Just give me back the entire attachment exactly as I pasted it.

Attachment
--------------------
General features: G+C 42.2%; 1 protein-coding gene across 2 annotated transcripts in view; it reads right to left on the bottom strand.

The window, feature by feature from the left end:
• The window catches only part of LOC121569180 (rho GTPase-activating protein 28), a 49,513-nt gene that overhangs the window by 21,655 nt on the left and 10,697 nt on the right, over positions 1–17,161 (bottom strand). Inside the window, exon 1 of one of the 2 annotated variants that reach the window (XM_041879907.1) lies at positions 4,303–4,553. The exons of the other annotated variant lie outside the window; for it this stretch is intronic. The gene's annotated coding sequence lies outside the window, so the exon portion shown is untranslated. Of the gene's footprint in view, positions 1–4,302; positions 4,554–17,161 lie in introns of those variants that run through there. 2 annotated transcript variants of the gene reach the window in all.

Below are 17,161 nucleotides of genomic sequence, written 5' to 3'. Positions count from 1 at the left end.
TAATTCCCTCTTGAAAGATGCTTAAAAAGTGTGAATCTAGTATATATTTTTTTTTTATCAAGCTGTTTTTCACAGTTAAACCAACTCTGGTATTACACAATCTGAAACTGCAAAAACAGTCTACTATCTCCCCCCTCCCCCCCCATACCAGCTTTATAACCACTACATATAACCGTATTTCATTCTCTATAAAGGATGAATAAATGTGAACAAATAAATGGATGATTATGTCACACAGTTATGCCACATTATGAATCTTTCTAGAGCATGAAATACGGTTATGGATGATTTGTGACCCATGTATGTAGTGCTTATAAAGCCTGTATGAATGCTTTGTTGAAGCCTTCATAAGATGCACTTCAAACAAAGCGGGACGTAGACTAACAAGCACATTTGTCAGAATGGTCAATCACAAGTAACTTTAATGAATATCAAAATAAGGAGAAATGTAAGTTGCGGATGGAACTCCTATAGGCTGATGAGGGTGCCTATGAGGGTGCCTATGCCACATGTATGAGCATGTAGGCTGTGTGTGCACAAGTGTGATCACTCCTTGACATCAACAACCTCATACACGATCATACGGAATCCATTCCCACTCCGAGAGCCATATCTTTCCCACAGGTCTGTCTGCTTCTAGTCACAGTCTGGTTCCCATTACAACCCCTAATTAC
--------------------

General features: G+C 42.2%; 1 protein-coding gene across 2 annotated transcripts in view; it reads right to left on the bottom strand.

The window, feature by feature from the left end:
• The window catches only part of LOC121569180 (rho GTPase-activating protein 28), a 49,513-nt gene that overhangs the window by 21,655 nt on the left and 10,697 nt on the right, over positions 1–17,161 (bottom strand). Inside the window, exon 1 of one of the 2 annotated variants that reach the window (XM_041879907.1) lies at positions 4,303–4,553. The exons of the other annotated variant lie outside the window; for it this stretch is intronic. The gene's annotated coding sequence lies outside the window, so the exon portion shown is untranslated. Of the gene's footprint in view, positions 1–4,302; positions 4,554–17,161 lie in introns of those variants that run through there. 2 annotated transcript variants of the gene reach the window in all.

Below are 17,161 nucleotides of genomic sequence, written 5' to 3'. Positions count from 1 at the left end.
TAATTCCCTCTTGAAAGATGCTTAAAAAGTGTGAATCTAGTATATATTTTTTTTTTATCAAGCTGTTTTTCACAGTTAAACCAACTCTGGTATTACACAATCTGAAACTGCAAAAACAGTCTACTATCTCCCCCCTCCCCCCCCATACCAGCTTTATAACCACTACATATAACCGTATTTCATTCTCTATAAAGGATGAATAAATGTGAACAAATAAATGGATGATTATGTCACACAGTTATGCCACATTATGAATCTTTCTAGAGCATGAAATACGGTTATGGATGATTTGTGACCCATGTATGTAGTGCTTATAAAGCCTGTATGAATGCTTTGTTGAAGCCTTCATAAGATGCACTTCAAACAAAGCGGGACGTAGACTAACAAGCACATTTGTCAGAATGGTCAATCACAAGTAACTTTAATGAATATCAAAATAAGGAGAAATGTAAGTTGCGGATGGAACTCCTATAGGCTGATGAGGGTGCCTATGAGGGTGCCTATGCCACATGTATGAGCATGTAGGCTGTGTGTGCACAAGTGTGATCACTCCTTGACATCAACAACCTCATACACGATCATACGGAATCCATTCCCACTCCGAGAGCCATATCTTTCCCACAGGTCTGTCTGCTTCTAGTCACAGTCTGGTTCCCATTACAACCCCTAATTAC